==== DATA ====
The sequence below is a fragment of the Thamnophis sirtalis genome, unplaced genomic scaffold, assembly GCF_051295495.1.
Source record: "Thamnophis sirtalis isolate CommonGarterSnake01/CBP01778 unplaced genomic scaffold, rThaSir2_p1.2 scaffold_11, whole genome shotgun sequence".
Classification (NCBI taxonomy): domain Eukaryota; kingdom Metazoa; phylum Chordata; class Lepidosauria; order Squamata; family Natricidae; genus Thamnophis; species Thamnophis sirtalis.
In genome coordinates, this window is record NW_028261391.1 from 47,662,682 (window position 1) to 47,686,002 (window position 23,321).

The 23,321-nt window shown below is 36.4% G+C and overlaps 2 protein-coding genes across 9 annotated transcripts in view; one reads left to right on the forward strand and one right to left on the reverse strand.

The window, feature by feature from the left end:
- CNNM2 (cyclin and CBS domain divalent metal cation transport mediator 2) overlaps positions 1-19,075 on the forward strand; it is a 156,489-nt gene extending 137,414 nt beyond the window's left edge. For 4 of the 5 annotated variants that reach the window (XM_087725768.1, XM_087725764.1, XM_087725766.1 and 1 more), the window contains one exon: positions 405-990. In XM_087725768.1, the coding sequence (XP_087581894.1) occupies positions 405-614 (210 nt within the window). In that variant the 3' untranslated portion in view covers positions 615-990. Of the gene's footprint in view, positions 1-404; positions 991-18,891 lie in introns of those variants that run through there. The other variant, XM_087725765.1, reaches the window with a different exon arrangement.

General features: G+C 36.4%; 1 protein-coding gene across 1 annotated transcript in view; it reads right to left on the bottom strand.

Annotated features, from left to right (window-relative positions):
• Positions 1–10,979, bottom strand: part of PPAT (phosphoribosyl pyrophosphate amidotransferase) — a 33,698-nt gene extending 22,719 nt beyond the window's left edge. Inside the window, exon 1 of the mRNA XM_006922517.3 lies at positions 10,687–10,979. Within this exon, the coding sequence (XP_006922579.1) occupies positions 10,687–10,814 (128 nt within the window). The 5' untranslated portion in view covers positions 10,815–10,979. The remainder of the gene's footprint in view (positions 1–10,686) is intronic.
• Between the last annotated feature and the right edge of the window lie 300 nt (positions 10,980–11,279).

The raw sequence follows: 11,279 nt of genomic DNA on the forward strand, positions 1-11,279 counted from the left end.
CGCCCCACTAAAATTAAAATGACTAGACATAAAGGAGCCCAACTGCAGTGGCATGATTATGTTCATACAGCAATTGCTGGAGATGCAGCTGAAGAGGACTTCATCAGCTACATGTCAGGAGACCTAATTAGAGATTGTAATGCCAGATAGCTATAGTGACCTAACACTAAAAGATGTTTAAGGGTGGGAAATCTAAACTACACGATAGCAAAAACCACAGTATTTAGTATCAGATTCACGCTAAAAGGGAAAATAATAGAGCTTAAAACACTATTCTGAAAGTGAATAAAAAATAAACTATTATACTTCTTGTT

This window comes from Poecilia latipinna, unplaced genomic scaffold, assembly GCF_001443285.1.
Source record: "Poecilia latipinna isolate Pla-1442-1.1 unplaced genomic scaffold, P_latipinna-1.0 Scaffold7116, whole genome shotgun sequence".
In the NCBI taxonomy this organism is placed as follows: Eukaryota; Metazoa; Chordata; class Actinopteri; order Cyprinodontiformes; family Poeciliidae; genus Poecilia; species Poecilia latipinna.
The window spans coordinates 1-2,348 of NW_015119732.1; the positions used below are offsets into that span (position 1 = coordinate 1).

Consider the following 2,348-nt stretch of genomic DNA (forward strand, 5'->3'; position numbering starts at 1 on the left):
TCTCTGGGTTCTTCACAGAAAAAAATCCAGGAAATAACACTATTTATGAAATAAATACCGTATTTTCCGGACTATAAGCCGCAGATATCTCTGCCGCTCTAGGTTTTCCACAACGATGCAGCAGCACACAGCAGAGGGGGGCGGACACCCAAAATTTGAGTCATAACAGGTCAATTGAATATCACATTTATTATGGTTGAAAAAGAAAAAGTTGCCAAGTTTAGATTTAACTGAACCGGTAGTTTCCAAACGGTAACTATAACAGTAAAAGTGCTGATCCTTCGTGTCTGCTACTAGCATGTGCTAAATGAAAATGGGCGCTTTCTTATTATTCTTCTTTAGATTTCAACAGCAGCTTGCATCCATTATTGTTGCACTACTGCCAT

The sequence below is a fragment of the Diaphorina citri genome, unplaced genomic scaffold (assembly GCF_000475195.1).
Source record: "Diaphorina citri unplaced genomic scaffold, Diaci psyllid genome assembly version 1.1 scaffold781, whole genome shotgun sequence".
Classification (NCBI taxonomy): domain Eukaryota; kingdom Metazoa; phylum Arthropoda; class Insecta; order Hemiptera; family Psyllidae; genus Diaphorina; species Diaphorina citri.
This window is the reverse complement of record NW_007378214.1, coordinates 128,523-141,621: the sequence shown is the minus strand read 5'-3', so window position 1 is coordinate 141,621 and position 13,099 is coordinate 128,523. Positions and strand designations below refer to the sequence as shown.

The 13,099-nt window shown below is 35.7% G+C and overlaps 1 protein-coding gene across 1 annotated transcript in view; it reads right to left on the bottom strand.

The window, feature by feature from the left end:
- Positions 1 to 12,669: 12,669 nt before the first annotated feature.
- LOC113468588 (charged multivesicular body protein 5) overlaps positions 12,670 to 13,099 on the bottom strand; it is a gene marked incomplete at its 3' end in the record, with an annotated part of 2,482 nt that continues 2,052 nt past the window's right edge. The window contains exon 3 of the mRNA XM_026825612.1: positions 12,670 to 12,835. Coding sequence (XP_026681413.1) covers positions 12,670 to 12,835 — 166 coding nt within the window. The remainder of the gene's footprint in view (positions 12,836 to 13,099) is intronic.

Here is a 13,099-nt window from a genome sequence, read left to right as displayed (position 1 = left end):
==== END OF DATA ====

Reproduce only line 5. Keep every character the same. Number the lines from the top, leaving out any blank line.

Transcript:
The 23,321-nt window shown below is 36.4% G+C and overlaps 2 protein-coding genes across 9 annotated transcripts in view; one reads left to right on the forward strand and one right to left on the reverse strand.